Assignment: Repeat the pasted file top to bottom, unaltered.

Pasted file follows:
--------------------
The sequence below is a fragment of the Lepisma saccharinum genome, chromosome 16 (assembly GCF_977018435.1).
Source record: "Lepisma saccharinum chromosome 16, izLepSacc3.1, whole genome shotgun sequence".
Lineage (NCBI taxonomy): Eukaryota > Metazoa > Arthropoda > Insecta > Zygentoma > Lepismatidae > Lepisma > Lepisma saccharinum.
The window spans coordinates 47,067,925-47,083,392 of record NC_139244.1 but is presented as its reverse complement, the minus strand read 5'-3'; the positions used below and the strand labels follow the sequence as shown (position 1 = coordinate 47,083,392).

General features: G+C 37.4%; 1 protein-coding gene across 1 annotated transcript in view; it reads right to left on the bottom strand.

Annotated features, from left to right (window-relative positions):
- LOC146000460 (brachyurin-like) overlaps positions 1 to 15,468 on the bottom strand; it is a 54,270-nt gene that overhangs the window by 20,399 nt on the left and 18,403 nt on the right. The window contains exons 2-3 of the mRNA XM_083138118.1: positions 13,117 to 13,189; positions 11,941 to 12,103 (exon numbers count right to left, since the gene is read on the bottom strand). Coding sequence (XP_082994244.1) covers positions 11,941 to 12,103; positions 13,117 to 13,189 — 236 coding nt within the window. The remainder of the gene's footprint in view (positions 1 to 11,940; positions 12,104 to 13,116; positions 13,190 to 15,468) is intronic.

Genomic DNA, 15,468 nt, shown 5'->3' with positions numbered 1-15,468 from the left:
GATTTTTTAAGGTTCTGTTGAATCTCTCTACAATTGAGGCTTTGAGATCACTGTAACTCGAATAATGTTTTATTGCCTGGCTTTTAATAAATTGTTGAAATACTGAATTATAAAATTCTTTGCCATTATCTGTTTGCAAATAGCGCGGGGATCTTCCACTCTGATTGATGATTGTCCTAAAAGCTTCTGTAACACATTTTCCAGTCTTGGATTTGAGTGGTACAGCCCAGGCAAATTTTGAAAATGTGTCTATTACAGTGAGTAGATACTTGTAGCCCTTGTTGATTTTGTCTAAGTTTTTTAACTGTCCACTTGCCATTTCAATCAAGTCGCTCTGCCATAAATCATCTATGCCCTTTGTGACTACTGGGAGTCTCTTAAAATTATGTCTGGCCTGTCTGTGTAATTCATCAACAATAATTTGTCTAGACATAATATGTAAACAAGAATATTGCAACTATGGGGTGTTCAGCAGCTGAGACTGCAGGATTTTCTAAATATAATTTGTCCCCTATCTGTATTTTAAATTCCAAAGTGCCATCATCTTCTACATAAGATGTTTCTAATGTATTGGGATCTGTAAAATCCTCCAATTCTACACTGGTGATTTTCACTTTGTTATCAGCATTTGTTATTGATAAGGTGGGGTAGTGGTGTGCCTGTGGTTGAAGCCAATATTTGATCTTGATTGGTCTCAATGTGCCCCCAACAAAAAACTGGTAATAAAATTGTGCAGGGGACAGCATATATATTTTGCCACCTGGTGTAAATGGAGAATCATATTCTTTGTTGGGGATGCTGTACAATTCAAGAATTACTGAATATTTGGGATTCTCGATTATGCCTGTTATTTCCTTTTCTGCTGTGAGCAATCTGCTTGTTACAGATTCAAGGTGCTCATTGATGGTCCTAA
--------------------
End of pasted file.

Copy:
The sequence below is a fragment of the Lepisma saccharinum genome, chromosome 16 (assembly GCF_977018435.1).
Source record: "Lepisma saccharinum chromosome 16, izLepSacc3.1, whole genome shotgun sequence".
Lineage (NCBI taxonomy): Eukaryota > Metazoa > Arthropoda > Insecta > Zygentoma > Lepismatidae > Lepisma > Lepisma saccharinum.
The window spans coordinates 47,067,925-47,083,392 of record NC_139244.1 but is presented as its reverse complement, the minus strand read 5'-3'; the positions used below and the strand labels follow the sequence as shown (position 1 = coordinate 47,083,392).

General features: G+C 37.4%; 1 protein-coding gene across 1 annotated transcript in view; it reads right to left on the bottom strand.

Annotated features, from left to right (window-relative positions):
- LOC146000460 (brachyurin-like) overlaps positions 1 to 15,468 on the bottom strand; it is a 54,270-nt gene that overhangs the window by 20,399 nt on the left and 18,403 nt on the right. The window contains exons 2-3 of the mRNA XM_083138118.1: positions 13,117 to 13,189; positions 11,941 to 12,103 (exon numbers count right to left, since the gene is read on the bottom strand). Coding sequence (XP_082994244.1) covers positions 11,941 to 12,103; positions 13,117 to 13,189 — 236 coding nt within the window. The remainder of the gene's footprint in view (positions 1 to 11,940; positions 12,104 to 13,116; positions 13,190 to 15,468) is intronic.

Genomic DNA, 15,468 nt, shown 5'->3' with positions numbered 1-15,468 from the left:
GATTTTTTAAGGTTCTGTTGAATCTCTCTACAATTGAGGCTTTGAGATCACTGTAACTCGAATAATGTTTTATTGCCTGGCTTTTAATAAATTGTTGAAATACTGAATTATAAAATTCTTTGCCATTATCTGTTTGCAAATAGCGCGGGGATCTTCCACTCTGATTGATGATTGTCCTAAAAGCTTCTGTAACACATTTTCCAGTCTTGGATTTGAGTGGTACAGCCCAGGCAAATTTTGAAAATGTGTCTATTACAGTGAGTAGATACTTGTAGCCCTTGTTGATTTTGTCTAAGTTTTTTAACTGTCCACTTGCCATTTCAATCAAGTCGCTCTGCCATAAATCATCTATGCCCTTTGTGACTACTGGGAGTCTCTTAAAATTATGTCTGGCCTGTCTGTGTAATTCATCAACAATAATTTGTCTAGACATAATATGTAAACAAGAATATTGCAACTATGGGGTGTTCAGCAGCTGAGACTGCAGGATTTTCTAAATATAATTTGTCCCCTATCTGTATTTTAAATTCCAAAGTGCCATCATCTTCTACATAAGATGTTTCTAATGTATTGGGATCTGTAAAATCCTCCAATTCTACACTGGTGATTTTCACTTTGTTATCAGCATTTGTTATTGATAAGGTGGGGTAGTGGTGTGCCTGTGGTTGAAGCCAATATTTGATCTTGATTGGTCTCAATGTGCCCCCAACAAAAAACTGGTAATAAAATTGTGCAGGGGACAGCATATATATTTTGCCACCTGGTGTAAATGGAGAATCATATTCTTTGTTGGGGATGCTGTACAATTCAAGAATTACTGAATATTTGGGATTCTCGATTATGCCTGTTATTTCCTTTTCTGCTGTGAGCAATCTGCTTGTTACAGATTCAAGGTGCTCATTGATGGTCCTAA